State hires agents to shoot, kill pesky rodents at Capitol Lake

State hires agents to shoot, kill pesky rodents at Capitol Lake
Nutria photo courtesy of Wikicommons.

OLYMPIA, Wash. -- The state is hiring federal wildlife agents to shoot and kill nearly 40 nutria on Capitol Lake in an effort to deal with a growing population of the pesky rodent.

"If you look around you can see all the things that could be at risk," said Curt Hart of the Department of Enterprise Services.

Nutria, an invasive species, is dark brown with orange teeth and white whiskers. The animal, which is native to South America, was introduced into Washington in the 1930s to help people with fur trade.

"Nutria will displace native animals. They also will displace and create problems with aquatic plants. They can carry disease," said Hart.

State officials have decided the best option to get rid of the problem is to pay the U.S. Department of Agriculture $5,000 to shoot and kill the furry rodent.

"This seemed to be the most sure method for getting the population down," said Hart. "We don't think we're ever going to be able to eradicate the animal because you look at a body of water like (Capitol Lake) - maybe you can get rid of this population, but it doesn't mean another population wouldn't move in."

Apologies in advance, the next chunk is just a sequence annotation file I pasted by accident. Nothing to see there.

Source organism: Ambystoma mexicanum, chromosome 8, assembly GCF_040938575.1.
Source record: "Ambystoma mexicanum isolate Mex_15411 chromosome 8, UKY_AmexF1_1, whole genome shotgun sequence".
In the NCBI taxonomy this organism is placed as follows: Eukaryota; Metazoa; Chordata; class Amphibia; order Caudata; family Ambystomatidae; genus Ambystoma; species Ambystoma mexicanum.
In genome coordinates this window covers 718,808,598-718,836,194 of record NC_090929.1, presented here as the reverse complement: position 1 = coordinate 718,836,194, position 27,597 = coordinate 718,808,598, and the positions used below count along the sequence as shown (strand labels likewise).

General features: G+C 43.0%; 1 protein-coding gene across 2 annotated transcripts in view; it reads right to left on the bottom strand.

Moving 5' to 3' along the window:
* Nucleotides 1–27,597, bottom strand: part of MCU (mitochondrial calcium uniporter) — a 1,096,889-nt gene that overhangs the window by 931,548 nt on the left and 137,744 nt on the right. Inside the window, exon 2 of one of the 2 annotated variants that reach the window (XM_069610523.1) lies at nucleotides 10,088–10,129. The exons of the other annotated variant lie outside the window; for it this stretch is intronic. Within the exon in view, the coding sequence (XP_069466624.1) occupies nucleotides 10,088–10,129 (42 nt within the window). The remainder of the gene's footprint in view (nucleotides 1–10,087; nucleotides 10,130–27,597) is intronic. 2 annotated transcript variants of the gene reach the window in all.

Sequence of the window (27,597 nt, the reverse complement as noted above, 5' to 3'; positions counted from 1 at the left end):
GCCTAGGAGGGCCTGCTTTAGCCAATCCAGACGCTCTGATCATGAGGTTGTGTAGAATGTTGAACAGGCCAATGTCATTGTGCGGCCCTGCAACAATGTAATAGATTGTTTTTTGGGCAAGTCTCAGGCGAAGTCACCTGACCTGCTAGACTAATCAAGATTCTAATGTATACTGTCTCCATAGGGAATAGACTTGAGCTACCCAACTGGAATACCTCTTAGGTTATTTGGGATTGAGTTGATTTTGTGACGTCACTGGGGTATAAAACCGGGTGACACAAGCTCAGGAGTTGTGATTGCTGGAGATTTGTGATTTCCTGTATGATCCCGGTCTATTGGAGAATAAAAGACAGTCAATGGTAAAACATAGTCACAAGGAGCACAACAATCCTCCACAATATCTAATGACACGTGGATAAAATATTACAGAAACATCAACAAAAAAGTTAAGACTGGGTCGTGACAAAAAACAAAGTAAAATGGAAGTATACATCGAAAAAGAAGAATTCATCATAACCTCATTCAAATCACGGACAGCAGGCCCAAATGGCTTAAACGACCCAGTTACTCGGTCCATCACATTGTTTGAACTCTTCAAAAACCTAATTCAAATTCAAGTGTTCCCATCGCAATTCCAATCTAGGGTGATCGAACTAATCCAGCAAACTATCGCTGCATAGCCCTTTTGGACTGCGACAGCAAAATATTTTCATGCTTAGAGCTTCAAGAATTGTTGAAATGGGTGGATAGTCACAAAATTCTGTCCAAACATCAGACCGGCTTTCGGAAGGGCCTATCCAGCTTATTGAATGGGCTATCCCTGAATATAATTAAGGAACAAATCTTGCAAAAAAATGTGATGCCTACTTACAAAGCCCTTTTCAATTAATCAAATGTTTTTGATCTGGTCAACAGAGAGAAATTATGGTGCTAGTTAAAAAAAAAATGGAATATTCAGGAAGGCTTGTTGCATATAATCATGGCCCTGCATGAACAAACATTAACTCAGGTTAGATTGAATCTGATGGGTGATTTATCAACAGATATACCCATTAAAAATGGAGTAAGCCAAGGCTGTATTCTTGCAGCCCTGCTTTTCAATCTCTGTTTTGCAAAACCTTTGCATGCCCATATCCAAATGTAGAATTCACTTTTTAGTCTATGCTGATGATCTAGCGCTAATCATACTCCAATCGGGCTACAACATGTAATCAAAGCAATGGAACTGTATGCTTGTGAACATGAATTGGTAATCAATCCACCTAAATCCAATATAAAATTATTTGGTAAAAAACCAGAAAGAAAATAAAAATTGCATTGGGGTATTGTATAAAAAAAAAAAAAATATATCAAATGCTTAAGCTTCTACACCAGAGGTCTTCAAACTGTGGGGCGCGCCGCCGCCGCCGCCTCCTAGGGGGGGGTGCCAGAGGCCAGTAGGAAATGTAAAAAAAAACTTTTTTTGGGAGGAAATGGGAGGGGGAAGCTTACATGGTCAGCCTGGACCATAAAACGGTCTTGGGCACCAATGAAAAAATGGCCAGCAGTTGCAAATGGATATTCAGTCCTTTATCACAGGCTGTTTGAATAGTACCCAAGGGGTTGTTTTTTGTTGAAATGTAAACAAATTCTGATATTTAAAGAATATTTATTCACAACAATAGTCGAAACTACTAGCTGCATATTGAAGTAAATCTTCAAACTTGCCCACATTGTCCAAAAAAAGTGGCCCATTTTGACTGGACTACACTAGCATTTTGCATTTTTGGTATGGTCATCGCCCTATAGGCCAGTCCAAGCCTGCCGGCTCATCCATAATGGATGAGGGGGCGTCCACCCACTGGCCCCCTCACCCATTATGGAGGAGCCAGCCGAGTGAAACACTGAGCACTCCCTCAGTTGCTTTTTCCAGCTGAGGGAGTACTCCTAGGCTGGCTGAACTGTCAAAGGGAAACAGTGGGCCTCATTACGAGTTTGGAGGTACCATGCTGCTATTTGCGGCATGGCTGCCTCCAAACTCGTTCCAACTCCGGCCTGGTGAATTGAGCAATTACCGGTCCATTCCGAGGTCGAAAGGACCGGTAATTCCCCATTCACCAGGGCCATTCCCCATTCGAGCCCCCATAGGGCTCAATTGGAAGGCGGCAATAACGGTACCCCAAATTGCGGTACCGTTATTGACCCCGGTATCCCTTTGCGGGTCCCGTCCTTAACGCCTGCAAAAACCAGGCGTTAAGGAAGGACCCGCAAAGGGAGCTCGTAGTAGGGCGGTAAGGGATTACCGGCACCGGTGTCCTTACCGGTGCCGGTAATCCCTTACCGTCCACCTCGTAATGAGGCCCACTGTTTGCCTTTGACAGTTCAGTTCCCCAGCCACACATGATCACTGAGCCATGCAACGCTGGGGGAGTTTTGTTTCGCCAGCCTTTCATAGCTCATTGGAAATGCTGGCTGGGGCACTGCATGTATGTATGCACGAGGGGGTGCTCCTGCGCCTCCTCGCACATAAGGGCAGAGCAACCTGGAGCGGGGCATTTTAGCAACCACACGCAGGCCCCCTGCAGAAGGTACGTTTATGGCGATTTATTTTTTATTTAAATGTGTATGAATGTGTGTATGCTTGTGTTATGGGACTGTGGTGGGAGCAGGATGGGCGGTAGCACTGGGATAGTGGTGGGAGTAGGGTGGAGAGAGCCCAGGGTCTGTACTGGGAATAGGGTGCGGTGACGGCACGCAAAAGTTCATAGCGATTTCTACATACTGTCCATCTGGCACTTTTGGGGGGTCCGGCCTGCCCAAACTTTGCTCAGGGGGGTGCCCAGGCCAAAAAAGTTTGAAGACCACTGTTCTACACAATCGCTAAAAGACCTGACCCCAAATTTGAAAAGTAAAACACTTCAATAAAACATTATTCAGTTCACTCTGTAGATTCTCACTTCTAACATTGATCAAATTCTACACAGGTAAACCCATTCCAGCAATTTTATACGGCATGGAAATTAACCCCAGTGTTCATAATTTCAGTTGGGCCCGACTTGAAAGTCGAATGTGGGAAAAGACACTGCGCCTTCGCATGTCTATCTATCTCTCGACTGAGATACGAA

State officials considered poisoning and trapping the nutria but that can cause risk to other wildlife and even the pets of visitors. Even if state officials did trap the nutria, the animal would still have to be euthanized because it's an invasive species.

"They need to keep the em down somehow," said Gary Kessler during his recent visit to Capitol Lake. "(Nutria) do an awful lot of damage to dikes and levies and they will attack people's dogs."
   
The animals are nocturnal this time of year but can still pose a threat.

"We've seen them out in the daytime walking before. They're mostly nocturnal but they come out in the daytime. They'll be out foraging in the grass," said Kessler, who walks around Capitol Lake about three times a week.

Wildlife agents are expected to begin their operation at night sometime this week-- armed with a spotlight and a .22-caliber rifle. The rifles will have noise suppressors to muffle the sound of shots being fired.